By Niyanna Jeffcoat
Memo to Members Staff Writer
The video game industry strives to drive us closer to the future, but in so doing it is making detailed instructions and documents for video games a thing of the past.
Just a few years ago, the creation of Virtual Reality, realistic character customization, and detailed open worlds seemed impossible. Now they are a reality that has revolutionized the gaming industry by “broadcasting” digital games into the homes of gamers worldwide–games you can download onto your console without having to check availability in the store. By freeing gamers from standing in line for a popular game’s release, digital games have jumped into the spotlight.
This rise in digital games accelerated during the pandemic when quarantined students, families, and young adults found themselves penned up inside their homes with too much time on their hands. Downloading games onto their PCs, laptops, or consoles took away the effort needed to go purchase games and made wasting time easy. Digital games were convenient, but they also took away the familiar instructions that came in the package.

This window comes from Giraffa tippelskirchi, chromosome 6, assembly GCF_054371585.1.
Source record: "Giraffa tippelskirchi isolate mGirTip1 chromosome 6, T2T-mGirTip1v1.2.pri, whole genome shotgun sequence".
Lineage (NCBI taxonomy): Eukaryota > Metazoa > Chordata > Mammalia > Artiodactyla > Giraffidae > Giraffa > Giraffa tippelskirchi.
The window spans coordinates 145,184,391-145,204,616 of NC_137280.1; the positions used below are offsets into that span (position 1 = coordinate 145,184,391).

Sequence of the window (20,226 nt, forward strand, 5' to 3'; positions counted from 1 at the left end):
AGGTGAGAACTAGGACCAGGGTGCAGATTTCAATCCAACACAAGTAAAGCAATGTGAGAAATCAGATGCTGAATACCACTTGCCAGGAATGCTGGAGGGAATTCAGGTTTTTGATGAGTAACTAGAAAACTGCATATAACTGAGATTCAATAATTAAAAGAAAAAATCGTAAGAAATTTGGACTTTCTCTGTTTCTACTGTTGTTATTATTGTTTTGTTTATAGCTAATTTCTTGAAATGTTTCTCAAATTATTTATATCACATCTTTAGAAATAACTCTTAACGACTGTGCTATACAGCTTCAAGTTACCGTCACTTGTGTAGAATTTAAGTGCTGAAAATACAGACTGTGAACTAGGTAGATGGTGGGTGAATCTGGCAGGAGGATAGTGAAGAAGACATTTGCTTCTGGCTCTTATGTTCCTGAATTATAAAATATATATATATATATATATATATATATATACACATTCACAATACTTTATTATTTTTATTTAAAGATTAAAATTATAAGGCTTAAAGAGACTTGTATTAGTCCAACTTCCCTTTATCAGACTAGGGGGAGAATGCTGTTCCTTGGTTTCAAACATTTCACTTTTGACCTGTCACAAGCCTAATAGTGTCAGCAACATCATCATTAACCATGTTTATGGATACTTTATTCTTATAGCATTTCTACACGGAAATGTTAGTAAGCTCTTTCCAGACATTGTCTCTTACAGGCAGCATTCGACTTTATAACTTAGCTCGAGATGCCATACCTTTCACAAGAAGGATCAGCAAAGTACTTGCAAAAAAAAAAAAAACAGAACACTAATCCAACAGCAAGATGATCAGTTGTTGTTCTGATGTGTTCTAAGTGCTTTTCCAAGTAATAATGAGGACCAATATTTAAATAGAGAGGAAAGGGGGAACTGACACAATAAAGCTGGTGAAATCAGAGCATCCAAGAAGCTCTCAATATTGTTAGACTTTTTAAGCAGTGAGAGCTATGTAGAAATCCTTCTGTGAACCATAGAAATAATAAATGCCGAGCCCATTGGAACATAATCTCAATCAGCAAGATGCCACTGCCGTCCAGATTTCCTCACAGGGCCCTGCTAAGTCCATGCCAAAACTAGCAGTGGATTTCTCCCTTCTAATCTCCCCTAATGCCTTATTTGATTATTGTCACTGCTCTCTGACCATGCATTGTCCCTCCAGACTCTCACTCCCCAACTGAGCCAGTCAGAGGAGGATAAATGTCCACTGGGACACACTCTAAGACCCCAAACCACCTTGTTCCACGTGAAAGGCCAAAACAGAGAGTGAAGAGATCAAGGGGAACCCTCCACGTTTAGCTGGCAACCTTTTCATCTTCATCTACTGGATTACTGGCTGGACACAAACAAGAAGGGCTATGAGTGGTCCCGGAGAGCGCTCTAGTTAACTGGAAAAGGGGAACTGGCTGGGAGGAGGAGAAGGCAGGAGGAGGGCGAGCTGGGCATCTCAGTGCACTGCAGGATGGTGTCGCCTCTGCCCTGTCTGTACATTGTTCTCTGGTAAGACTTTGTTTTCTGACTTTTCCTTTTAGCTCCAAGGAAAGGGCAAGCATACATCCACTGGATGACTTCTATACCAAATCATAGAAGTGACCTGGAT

Now, copies of physical games purchased in the store are practically empty cases, filled only with a single object—the game itself. Nintendo’s console, the Nintendo Switch, is the most notable example of this change. A tiny game cartridge is the only thing in a case three times its size.
In the past, the literature that came with physical games included game manuals, posters, and discounts and offered sneak peeks into upcoming releases from the developers. These documents were cherished keepsakes for their buyers, and now they’re gone. Technical writers created and designed game manuals that offered tutorials, guides, and system requirements. These manuals were read over and over again by excited children, teens, and adults as they embarked on their video journeys.
With the rise of digital games comes the decline of physical games and the technical and marketing documents that stuffed game cases and fueled excitement by informing gamers of what was to come.
Playstation, Xbox, Nintendo, and PC gaming platforms have all shifted into a digital gaming experience, neglecting the experience and opportunities physical games with manuals offered.
Now, the technical and marketing documents that spark gaming nostalgia are disappearing from the stores. With every new game comes another forgotten experience.
Ah, for the “good old days.”
But there’s still hope for technical communicators in the form of new tech comm opportunities in the robust gaming industry. The transition of video games into the digital age created new jobs with many titles like UX writer, copywriter, and content writer. There are a multitude of digitized paths for video-game lovers in tech comm, from how-to guides to videos and articles. While physical manuals fade away from the cases bearing digital disks, they are now reimagined to match the times we’ve entered.